The death of two passengers in a coach near London has put bus safety in the spotlight.
Coaches are the safest form of road travel in the UK, figures say
But despite the fatal crash, coach travel is still the safest form of road transport in the country, according to the Confederation of Passenger Transport (CPT).
Latest CPT figures show the number of fatalities, per one billion passenger kilometres travelled, is 17 for buses and coaches, 37 for cars and 1,500 for motorcycles.
Passengers are required by law to wear seatbelts, and it has been revealed those travelling on the National Express coach that crashed were warned about their legal position.
Simon Posner, director general CPT, said on Thursday: "I have spoken to National Express and they have told me that their driver had told passengers that they should put on seatbelts."
All coaches first used on or after 1 October 2001 are required to have seatbelts fitted. Very few coaches driving on UK roads are without seatbelts, the CPT has confirmed.
Under government regulations, coach operators have to notify passengers to use the belts, though it is the duty of individual passengers aged over 14 - and not drivers or operators - to ensure they use them.
The operator can inform passengers via the driver or through an audio-visual presentation.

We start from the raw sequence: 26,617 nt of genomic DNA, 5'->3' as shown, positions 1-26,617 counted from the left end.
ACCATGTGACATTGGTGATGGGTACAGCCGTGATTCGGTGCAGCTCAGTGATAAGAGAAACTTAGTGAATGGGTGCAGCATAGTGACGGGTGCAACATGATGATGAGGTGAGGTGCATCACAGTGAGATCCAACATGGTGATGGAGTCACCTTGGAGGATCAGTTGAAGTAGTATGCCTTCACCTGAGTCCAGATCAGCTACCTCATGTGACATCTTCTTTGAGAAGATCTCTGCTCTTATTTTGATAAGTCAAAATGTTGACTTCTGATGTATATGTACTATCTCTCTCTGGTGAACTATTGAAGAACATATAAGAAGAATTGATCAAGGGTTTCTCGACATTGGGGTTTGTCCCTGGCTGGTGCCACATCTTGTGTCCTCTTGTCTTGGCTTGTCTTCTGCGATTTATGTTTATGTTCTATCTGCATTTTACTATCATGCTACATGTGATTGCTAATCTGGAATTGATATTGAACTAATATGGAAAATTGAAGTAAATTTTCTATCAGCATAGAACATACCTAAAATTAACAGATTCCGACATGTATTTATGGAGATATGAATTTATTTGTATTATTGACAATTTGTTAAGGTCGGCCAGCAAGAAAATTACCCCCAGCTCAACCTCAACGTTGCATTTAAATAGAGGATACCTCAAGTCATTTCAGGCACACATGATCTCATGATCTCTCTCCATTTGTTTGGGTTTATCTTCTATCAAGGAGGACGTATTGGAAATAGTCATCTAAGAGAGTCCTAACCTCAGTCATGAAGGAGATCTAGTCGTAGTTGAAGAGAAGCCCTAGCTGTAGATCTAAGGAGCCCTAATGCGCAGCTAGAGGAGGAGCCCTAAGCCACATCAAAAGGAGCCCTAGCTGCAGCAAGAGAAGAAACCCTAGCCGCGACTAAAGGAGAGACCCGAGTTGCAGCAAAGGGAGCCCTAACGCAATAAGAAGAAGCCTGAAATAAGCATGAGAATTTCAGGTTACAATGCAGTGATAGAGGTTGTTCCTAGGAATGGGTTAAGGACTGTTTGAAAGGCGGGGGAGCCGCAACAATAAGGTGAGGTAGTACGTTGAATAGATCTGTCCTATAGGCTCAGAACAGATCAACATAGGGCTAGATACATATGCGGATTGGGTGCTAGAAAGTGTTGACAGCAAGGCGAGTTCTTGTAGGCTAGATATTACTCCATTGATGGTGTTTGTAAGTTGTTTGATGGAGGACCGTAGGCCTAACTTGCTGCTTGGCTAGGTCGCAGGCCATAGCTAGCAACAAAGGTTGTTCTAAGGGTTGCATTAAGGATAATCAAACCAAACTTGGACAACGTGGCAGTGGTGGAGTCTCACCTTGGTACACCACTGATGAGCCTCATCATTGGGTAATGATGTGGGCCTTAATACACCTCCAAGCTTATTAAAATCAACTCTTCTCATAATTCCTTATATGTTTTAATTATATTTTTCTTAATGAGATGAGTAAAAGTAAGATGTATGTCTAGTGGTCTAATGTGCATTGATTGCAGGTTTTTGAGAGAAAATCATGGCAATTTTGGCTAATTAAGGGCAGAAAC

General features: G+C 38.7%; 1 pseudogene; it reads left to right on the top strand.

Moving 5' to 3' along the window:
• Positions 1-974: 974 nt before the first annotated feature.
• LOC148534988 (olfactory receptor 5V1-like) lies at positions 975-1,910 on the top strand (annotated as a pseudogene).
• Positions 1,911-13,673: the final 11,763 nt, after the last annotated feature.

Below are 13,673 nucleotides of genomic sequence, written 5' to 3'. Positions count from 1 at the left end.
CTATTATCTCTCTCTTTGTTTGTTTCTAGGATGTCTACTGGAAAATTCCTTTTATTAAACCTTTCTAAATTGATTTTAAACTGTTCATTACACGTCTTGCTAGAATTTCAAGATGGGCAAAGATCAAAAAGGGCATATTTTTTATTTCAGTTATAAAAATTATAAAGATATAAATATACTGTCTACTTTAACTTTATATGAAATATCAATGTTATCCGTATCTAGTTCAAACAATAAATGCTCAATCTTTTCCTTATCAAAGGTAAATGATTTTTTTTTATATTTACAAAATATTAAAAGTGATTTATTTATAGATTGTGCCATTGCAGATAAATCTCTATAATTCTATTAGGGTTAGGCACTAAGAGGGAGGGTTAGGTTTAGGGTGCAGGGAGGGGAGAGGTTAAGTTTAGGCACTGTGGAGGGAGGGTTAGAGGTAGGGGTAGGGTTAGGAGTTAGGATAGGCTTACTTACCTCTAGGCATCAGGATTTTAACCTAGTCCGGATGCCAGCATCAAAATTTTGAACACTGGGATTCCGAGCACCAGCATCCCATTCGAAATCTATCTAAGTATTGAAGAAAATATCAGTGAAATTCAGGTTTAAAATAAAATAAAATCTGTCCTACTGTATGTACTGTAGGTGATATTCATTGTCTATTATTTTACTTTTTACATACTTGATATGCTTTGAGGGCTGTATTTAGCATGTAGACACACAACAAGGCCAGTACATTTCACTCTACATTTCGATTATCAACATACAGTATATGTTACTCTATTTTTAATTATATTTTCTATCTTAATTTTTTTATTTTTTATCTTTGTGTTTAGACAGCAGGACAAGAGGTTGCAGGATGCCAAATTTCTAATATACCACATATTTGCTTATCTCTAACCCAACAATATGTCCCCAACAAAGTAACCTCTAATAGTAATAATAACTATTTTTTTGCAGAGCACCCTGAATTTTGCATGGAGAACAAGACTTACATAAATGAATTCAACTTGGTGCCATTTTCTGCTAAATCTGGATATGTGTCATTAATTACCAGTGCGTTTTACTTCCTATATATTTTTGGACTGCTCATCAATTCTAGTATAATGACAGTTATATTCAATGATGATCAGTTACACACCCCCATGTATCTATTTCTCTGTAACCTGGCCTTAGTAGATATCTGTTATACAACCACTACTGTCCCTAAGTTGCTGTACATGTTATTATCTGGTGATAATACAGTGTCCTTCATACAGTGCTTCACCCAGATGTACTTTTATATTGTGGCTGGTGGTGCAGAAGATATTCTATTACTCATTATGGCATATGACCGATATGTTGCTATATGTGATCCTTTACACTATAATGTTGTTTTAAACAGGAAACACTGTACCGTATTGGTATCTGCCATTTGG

Mr Posner said: "Thankfully, accidents such as today's are very rare when it comes to coach travel.
"More and more people are abiding by the seatbelt rules in coaches. Passengers now tend to treat coaches like planes and immediately belt up when they hear the seatbelt announcement."
Two people died in the crash and 10 were injured
A Department of Transport spokesman said: "We do encourage children travelling on coaches to wear seatbelts but at present there is no requirement on children under 14 to wear them.
"We are launching a consultation soon on how the law should be applied to passengers under 14 on coaches."
As well as seatbelts, UK coaches go through rigorous safety checks.
Coaches are given the equivalent of an MOT every month, a test which is far more detailed than ones faced by normal motor vehicles, the CPT said.
Drivers also make their own checks before journeys, ensuring hammers used to break glass in emergencies are in place and that the coach also has fire extinguishers.
The coach involved in Wednesday night's crash had two drivers.
Drivers follow strict rules about how long they are able to drive for without a break.
All coaches are fitted with a tachograph, which records how long a coach has been driven and at what speeds.